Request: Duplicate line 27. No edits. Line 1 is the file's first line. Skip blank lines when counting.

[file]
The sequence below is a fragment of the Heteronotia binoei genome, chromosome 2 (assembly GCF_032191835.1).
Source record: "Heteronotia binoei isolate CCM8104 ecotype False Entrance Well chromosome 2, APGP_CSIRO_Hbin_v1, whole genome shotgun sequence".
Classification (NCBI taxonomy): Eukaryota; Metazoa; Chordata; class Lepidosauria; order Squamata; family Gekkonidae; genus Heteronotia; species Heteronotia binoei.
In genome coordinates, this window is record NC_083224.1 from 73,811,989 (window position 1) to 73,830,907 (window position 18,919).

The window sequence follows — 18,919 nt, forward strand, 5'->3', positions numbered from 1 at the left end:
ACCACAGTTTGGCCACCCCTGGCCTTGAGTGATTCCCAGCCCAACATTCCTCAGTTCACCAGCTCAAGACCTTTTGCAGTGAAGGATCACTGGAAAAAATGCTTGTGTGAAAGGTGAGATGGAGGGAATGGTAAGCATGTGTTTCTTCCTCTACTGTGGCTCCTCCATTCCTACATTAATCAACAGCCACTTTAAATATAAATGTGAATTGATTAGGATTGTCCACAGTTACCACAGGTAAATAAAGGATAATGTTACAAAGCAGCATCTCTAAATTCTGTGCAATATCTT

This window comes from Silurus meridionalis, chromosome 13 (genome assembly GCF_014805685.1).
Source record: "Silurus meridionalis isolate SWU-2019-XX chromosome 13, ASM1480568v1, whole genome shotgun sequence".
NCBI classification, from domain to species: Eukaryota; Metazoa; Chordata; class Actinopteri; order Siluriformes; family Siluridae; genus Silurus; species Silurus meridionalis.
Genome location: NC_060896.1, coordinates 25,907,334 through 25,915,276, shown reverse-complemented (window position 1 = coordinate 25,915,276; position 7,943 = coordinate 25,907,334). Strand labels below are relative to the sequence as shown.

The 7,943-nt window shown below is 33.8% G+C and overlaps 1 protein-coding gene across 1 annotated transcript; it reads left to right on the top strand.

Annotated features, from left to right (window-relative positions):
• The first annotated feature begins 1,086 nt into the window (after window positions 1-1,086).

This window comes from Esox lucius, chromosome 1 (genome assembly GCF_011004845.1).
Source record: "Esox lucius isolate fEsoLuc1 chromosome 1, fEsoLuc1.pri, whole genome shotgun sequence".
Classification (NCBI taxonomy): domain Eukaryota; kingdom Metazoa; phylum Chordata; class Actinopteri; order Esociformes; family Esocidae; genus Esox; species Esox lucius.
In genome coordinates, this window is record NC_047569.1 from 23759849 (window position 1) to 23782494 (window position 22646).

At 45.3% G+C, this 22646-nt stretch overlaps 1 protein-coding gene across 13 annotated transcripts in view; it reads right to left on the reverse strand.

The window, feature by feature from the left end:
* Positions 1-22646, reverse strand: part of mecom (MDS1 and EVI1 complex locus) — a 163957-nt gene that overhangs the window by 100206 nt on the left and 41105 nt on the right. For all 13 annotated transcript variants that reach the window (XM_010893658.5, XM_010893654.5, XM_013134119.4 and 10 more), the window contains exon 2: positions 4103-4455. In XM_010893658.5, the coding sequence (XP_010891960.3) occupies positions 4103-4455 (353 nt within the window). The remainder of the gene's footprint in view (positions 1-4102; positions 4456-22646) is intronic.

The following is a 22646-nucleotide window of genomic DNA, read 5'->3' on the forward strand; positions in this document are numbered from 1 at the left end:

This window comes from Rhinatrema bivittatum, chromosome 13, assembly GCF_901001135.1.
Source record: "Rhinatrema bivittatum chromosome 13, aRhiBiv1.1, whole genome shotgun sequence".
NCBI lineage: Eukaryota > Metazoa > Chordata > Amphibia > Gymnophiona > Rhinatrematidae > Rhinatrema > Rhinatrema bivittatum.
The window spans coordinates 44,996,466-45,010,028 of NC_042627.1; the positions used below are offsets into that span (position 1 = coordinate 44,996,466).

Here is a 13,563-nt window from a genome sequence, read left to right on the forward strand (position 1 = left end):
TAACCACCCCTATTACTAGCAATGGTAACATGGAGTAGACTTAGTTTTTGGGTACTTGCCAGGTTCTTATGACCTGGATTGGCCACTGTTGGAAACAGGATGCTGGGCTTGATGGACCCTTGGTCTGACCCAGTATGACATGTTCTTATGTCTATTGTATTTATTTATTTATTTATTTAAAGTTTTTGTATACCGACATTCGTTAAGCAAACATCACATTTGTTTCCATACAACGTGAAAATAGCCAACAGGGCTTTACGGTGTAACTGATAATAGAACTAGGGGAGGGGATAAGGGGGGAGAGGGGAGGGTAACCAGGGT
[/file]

TAACCACCCCTATTACTAGCAATGGTAACATGGAGTAGACTTAGTTTTTGGGTACTTGCCAGGTTCTTATGACCTGGATTGGCCACTGTTGGAAACAGGATGCTGGGCTTGATGGACCCTTGGTCTGACCCAGTATGACATGTTCTTATGTCTATTGTATTTATTTATTTATTTATTTAAAGTTTTTGTATACCGACATTCGTTAAGCAAACATCACATTTGTTTCCATACAACGTGAAAATAGCCAACAGGGCTTTACGGTGTAACTGATAATAGAACTAGGGGAGGGGATAAGGGGGGAGAGGGGAGGGTAACCAGGGT